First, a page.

New Forest East




Dr Julian Lewis: Rarely does a week go by without our being reminded of what we owe to our servicemen, past and present, and today is no exception. The Times carries the obituary of Rear­-Admiral Douglas Parker, my constituent and a member of my constituency association. It sets out his record, saying that he was

"the first British aviator to overfly and attack the Japanese mainland"

towards the end of the war. He won the Distinguished Service Order and the Distinguished Service Cross for the fierce fighting in which he was involved at Okinawa. Earlier in the war, he was in the thick of the furious Operation Pedestal fight, the convoy that saved Malta.

That generation is getting to the age at which increasingly we expect to read their obituaries, so there will, sadly, be no shortage of such splendid records to remind us of all that we owe them.

It is a privilege for me to follow my hon. Friend the Member for Ruislip-Northwood (Mr Wilkinson), whom I first met in 1970 when I was an Oxford undergraduate and he was already an MP and, even then, an expert on defence by virtue of his RAF background. He was fighting then for strong defences for this country, and he has never wavered in that fight to this day.

I take this opportunity to thank the Under­-Secretary, who has attended almost all the debate, for his recent letter to me indicating that he will seriously investigate the case of Corporal Henry, the constituent of my hon. Friend the Member for Havant (Mr Willetts). Corporal Henry committed suicide after what seems to have been an extremely unjust court martial and disproportionate punishment.

In the short time available I want to do what I generally do in such debates, which is to say something about people, something about problems and something about the past. The right hon. and learned Member for North-­East Fife (Mr Campbell) did Parliament a favour in drawing attention to the questionable value of dispensing with single-­service debates and replacing them with separate debates on personnel, equipment, and so forth – ­­not that that has prevented hon. Members from bringing into the debate whatever it was they had to say about our armed forces, whether or not it had to do with personnel.

In our previous debate on armed forces personnel, on 1 July last year, I drew attention to the campaign waged by the Officers Pension Society, urging that pensions be transferred to the widows of officers who married after retiring from the services. Today, I shall concentrate on an even more worthy cause that was drawn to my attention by my constituent, Mr Trevor Emans of Holbury, who was shocked to read about the way in which St. Dunstan's ­­– the charity for servicemen and women who have been blinded in the service of their country­ – had been refused a lottery grant.

Let me tell the House about St. Dunstan's. It was founded in 1915 by Sir Arthur Pearson, of the newspaper publishing family, in the belief that those who came back from the First World War blinded should be cared for with the greatest commitment that society could afford, not reduced to beggary in the streets. St. Dunstan's takes in servicemen and women aged 19 to 90, even if blindness is a delayed effect of their service. It teaches those men and women how to manage basic daily tasks, and those who are of employable age are taught to master a trade, from shopkeeping to the handling of computers. Then they are shown how to re-­enter communities.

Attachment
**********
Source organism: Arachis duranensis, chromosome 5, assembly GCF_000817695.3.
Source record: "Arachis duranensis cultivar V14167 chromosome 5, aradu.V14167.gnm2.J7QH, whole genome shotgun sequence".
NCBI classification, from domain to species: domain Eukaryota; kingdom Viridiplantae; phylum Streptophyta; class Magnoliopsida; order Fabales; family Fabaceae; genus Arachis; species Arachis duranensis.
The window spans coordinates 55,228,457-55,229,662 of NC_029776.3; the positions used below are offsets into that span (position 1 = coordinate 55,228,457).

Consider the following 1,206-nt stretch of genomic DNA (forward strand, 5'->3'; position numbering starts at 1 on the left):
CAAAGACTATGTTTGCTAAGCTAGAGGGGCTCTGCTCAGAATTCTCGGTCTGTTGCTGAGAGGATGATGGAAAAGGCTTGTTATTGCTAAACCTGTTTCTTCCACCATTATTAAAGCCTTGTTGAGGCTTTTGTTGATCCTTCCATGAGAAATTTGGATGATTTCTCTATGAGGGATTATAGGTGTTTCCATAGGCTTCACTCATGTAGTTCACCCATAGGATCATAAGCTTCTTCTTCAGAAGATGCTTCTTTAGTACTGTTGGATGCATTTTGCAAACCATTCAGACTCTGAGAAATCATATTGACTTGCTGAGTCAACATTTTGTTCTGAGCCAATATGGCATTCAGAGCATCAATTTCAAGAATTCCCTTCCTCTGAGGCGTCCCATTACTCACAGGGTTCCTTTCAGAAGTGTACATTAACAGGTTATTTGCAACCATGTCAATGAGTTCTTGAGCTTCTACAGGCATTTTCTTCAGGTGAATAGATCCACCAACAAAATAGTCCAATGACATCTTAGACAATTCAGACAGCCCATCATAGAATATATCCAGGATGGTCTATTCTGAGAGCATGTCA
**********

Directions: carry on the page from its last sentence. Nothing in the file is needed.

St. Dunstan's has about 11 welfare officers who visit St. Dunstaners, as they are called, at home or at work. The aim is to make those people, to whom we owe so much, as independent as possible and to enable them to live as fulfilled a life as possible. The charity owns about 500 properties, mostly two-­bedroom bungalows; and there are about 2,600 people on the books, including a limited number of spouses, widows or widowers of St. Dunstaners and about 30 to 40 dependent children. The charity's main base is at Ovingdean near Brighton, but 95 per cent. of the gallant veterans for whom it cares live in their own homes.

St. Dunstan's lost its last veteran of World War One only in 1998, at the age of 99. He was cared for by that charity from 1916 to 1998. Not many charities offer, as part of their raison d'être, such long­-term care for anyone. Therein lies the source of the problem. Seventy percent of the people for whom the charity cares were injured in World War Two, and the other 30 percent in the post­-war era. The problem is that long-­term care such as St. Dunstan's provides must, to a considerable extent, be funded from the interest derived from investments.

It is easy for critics to point out that the charity has about £90 million in assets – ­which it has had ­­– and so does not need help. However, those assets cannot be dispensed with: they pay for the buildings and are, above all, used for the investment income that provides only one-third of the value of the support the charity gives to the 2,600 St. Dunstaners on its books.

At the time when the request was made to the national lottery, St. Dunstan's was hoping to extend its rehabilitation and training unit and to install specialist accommodation for those receiving rehabilitation and training, such as the handless blind ­­– think about that: the handless blind. The charity was hoping to get a new bus that would have on board the sort of toilet facilities and wheelchair access facilities that would enable the more severely disabled St. Dunstaners to go on trips from which they are currently excluded.

I do not know, Mr Deputy Speaker, whether you were present at Prime Minister's Question Time on 3 November last, but I was, and I do not think that I have ever seen the Prime Minister so discomfited. It is to the credit of Liberal Democrat Members that he was. The hon. Member for Southport (Mr Fearn) had drawn Question 2, and this is what he asked: